How Electronic Surveillance Systems Help with CMS-Mandated CDC NHSN Surgical Reporting


The Jan. 1, 2012, NHSN reporting deadline for surgical site infections (SSI) is rapidly approaching, and many infection preventionists and hospital executives are asking whether electronic surveillance systems (ESS) can help meet the workload, quality and cost challenges inherent in the CMS reporting mandate.

We discussed these challenges with Tracy Gustafson, MD, a CDC-trained epidemiologist, software architect and a director of medical affairs in BD Diagnostics Infection Prevention and Management unit.

Q: What concerns Infection preventionists and administrators most about responding to the new CMS and NHSN reporting mandates?

A: Beyond the obvious financial pressure to improve performance year-to-year to receive quality-related incentives and avoid penalties, infection preventionists are most concerned that data collection and reporting will divert their resources away from real prevention efforts. This is already a concern with bloodstream infection reporting required in 2011. Surgical procedure and SSI reporting requirements in 2012 will increase the reporting burden ten-fold.

Additional concerns relate to the unique challenges in reducing SSIs. Many steps and personnel are involved in pre-operative, perioperative and post-discharge care of surgical patients. These factors make identifying root causes and opportunities for surgical improvement difficult without a sophisticated surveillance system capable of extracting and mining process-related data.

Q: What makes SSI data collection and reporting so time-consuming?

Before reporting an SSI, the hospital has to report the denominator data. For example, to report a mediastinal infection after coronary artery bypass graft (CABG), at least 19 data elements must be reported on every patient who has a CABG. Then, numerator (infection) data must be collected on every patient who contracts a deep infection in this surgical site within 30 days of surgery. Hospital staff must collect surgical and infection data inside their facilities, and check with surgeons who are seeing patients post-discharge and track those outcomes as well.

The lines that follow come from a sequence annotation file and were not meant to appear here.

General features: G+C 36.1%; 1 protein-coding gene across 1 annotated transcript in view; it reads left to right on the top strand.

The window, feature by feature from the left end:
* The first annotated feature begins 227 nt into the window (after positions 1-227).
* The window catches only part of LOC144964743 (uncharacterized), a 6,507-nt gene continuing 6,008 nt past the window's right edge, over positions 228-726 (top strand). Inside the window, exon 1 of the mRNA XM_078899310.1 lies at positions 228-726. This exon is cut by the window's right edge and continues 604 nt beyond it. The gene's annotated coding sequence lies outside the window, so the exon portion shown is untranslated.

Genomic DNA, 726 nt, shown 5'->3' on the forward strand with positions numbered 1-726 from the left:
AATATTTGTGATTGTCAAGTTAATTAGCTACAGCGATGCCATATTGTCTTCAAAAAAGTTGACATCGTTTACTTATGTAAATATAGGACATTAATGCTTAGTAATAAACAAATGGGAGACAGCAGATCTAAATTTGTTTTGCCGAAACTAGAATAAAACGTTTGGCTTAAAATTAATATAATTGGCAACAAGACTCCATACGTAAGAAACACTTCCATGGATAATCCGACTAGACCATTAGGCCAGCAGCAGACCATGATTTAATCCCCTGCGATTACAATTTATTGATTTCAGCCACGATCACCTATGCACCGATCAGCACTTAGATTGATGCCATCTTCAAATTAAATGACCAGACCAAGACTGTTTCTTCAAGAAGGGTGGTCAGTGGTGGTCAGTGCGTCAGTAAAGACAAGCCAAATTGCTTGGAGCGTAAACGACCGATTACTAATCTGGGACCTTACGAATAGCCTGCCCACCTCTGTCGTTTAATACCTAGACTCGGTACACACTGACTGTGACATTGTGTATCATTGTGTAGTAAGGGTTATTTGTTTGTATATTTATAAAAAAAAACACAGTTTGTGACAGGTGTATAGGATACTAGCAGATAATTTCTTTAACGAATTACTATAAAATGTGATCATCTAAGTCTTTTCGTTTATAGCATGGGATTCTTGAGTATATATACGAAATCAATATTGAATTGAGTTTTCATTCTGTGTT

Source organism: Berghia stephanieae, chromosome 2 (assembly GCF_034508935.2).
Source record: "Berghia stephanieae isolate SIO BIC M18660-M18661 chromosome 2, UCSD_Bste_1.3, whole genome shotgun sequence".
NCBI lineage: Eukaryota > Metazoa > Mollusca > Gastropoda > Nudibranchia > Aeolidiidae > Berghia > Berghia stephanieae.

Q: Why do infection preventionists need to be involved in collecting surgical data? For example, can non-clinical staff collect and report the data?

A: Identifying SSIs requires clinical judgment. For example, an infection preventionist evaluates signs and symptoms of infection, and uses rules provided by the CDC to help define whether an infection is an HAI. Collection and validation against NHSN rules can be automated to help identify possible infections for investigation, electronically document the infection and provide post-discharge follow-up capability.

Q: You mentioned "data validation." Do ESS now diagnose healthcare-associated infections (HAI)?

A: No, quite the opposite. A viable ESS provides data that help the clinician determine when a HAI might be present, but the clinician must have the final say. Software can help by determining whether the data it receives are valid according to NHSN definitions and business rules. For example, in NHSN:

Each surgical procedure has slightly different required data elements.

Only specific sites of infection can follow each type of surgical procedure.

Each site of infection must be documented by a specific combination of lab results, signs and symptoms.

Data requirements also vary depending on the patients age.

Q: Weve talked about surgical data. Does NHSN accept other kinds of data electronically?

A: NHSN has enabled electronic reporting of detailed device-day denominators, surgical procedure data, surgical site infections, central line-associated bloodstream infections (CLABSIs), urinary tract infections (UTIs), central line insertion practices (CLIP), and lab-identified MDRO/CDAD results.

Q: How can an ESS help reduce infections?

A: They can help by going beyond single event "alerts" to provide tools to study the epidemiology of infections in a given facility. Many ESS systems focus on providing alerts and line lists, but affecting change requires the ability to easily analyze processes and related outcomes.

Q: If I am an infection preventionist, how do I evaluate an ESS to see if it is right for me?

A: Focus on outcomeswhat tools the system provides and how the tools will help you prevent infections. Ask for a list of alerts and reports produced by the system, how easy it is to create graphs and control charts inside the system, whether the system helps track processes as well as outcomes. Ask whether the system can benchmark to NHSN and produce graphs based on Standardized Infection Ratios, which NHSN plans to use to compare hospitals. Ask exactly which NHSN-required data elements can be transferred into coded fields for analysis. Ask whether you own your data at the end of a contract. If the answers to these questions are satisfactory, then youve probably found a system that benefits your patients, your healthcare staff and your bottom line.

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